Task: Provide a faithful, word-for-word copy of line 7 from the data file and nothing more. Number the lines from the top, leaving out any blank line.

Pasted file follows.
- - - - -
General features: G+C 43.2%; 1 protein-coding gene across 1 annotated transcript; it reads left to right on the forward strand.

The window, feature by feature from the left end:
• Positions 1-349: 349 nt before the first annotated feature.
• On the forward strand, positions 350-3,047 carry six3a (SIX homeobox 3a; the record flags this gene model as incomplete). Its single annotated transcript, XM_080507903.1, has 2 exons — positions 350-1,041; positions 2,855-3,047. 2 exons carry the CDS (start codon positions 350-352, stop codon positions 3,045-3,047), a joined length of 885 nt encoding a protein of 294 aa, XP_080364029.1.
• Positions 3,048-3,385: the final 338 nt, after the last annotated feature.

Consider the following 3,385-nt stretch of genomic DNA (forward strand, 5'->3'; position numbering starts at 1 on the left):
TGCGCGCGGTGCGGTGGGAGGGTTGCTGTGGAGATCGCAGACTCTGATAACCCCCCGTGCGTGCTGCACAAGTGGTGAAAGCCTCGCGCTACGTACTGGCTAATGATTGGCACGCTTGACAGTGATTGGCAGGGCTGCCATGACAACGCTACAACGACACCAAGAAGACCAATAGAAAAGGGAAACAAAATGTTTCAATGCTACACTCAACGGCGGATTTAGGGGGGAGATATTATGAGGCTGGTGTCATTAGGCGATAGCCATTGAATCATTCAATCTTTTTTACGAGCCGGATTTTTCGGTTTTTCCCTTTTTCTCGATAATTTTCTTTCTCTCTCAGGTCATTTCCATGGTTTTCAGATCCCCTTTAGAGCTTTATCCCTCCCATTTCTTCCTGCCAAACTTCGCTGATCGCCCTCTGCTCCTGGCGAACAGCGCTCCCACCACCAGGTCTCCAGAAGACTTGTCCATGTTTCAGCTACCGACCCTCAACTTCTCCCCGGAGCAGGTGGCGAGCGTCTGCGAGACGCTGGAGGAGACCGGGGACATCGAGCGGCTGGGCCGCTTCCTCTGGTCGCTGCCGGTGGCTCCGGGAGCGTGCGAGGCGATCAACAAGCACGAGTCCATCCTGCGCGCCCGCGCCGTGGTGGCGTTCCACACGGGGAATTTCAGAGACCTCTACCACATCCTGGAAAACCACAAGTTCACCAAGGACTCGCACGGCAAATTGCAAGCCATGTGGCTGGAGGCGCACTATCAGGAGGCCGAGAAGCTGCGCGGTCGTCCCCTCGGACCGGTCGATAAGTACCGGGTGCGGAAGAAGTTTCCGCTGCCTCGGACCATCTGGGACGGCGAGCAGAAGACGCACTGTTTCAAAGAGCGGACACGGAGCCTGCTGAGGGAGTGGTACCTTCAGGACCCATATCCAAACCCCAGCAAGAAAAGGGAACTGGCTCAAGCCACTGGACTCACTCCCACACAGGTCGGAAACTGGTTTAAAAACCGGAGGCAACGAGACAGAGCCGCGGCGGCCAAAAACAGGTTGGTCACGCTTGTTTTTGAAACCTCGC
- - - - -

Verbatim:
TGCGCGCGGTGCGGTGGGAGGGTTGCTGTGGAGATCGCAGACTCTGATAACCCCCCGTGCGTGCTGCACAAGTGGTGAAAGCCTCGCGCTACGTACTGGCTAATGATTGGCACGCTTGACAGTGATTGGCAGGGCTGCCATGACAACGCTACAACGACACCAAGAAGACCAATAGAAAAGGGAAACAAAATGTTTCAATGCTACACTCAACGGCGGATTTAGGGGGGAGATATTATGAGGCTGGTGTCATTAGGCGATAGCCATTGAATCATTCAATCTTTTTTACGAGCCGGATTTTTCGGTTTTTCCCTTTTTCTCGATAATTTTCTTTCTCTCTCAGGTCATTTCCATGGTTTTCAGATCCCCTTTAGAGCTTTATCCCTCCCATTTCTTCCTGCCAAACTTCGCTGATCGCCCTCTGCTCCTGGCGAACAGCGCTCCCACCACCAGGTCTCCAGAAGACTTGTCCATGTTTCAGCTACCGACCCTCAACTTCTCCCCGGAGCAGGTGGCGAGCGTCTGCGAGACGCTGGAGGAGACCGGGGACATCGAGCGGCTGGGCCGCTTCCTCTGGTCGCTGCCGGTGGCTCCGGGAGCGTGCGAGGCGATCAACAAGCACGAGTCCATCCTGCGCGCCCGCGCCGTGGTGGCGTTCCACACGGGGAATTTCAGAGACCTCTACCACATCCTGGAAAACCACAAGTTCACCAAGGACTCGCACGGCAAATTGCAAGCCATGTGGCTGGAGGCGCACTATCAGGAGGCCGAGAAGCTGCGCGGTCGTCCCCTCGGACCGGTCGATAAGTACCGGGTGCGGAAGAAGTTTCCGCTGCCTCGGACCATCTGGGACGGCGAGCAGAAGACGCACTGTTTCAAAGAGCGGACACGGAGCCTGCTGAGGGAGTGGTACCTTCAGGACCCATATCCAAACCCCAGCAAGAAAAGGGAACTGGCTCAAGCCACTGGACTCACTCCCACACAGGTCGGAAACTGGTTTAAAAACCGGAGGCAACGAGACAGAGCCGCGGCGGCCAAAAACAGGTTGGTCACGCTTGTTTTTGAAACCTCGC